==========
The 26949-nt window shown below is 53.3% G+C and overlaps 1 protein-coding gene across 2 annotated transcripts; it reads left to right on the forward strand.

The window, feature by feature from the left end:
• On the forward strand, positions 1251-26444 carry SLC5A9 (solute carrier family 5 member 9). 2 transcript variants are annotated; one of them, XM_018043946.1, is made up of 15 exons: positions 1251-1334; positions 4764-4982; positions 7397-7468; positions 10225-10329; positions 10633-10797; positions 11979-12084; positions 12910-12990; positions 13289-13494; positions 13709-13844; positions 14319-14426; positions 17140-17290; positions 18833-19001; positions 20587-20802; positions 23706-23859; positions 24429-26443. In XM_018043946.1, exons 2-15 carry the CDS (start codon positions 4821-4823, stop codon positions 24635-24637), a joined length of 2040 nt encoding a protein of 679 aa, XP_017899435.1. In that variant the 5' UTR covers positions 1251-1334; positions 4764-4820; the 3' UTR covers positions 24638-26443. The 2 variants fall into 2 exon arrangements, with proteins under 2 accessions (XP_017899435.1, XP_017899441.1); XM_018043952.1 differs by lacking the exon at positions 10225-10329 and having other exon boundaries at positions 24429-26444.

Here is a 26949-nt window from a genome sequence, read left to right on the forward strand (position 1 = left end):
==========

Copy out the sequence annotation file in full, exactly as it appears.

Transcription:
The 26949-nt window shown below is 53.3% G+C and overlaps 1 protein-coding gene across 2 annotated transcripts; it reads left to right on the forward strand.

The window, feature by feature from the left end:
• On the forward strand, positions 1251-26444 carry SLC5A9 (solute carrier family 5 member 9). 2 transcript variants are annotated; one of them, XM_018043946.1, is made up of 15 exons: positions 1251-1334; positions 4764-4982; positions 7397-7468; positions 10225-10329; positions 10633-10797; positions 11979-12084; positions 12910-12990; positions 13289-13494; positions 13709-13844; positions 14319-14426; positions 17140-17290; positions 18833-19001; positions 20587-20802; positions 23706-23859; positions 24429-26443. In XM_018043946.1, exons 2-15 carry the CDS (start codon positions 4821-4823, stop codon positions 24635-24637), a joined length of 2040 nt encoding a protein of 679 aa, XP_017899435.1. In that variant the 5' UTR covers positions 1251-1334; positions 4764-4820; the 3' UTR covers positions 24638-26443. The 2 variants fall into 2 exon arrangements, with proteins under 2 accessions (XP_017899435.1, XP_017899441.1); XM_018043952.1 differs by lacking the exon at positions 10225-10329 and having other exon boundaries at positions 24429-26444.

Here is a 26949-nt window from a genome sequence, read left to right on the forward strand (position 1 = left end):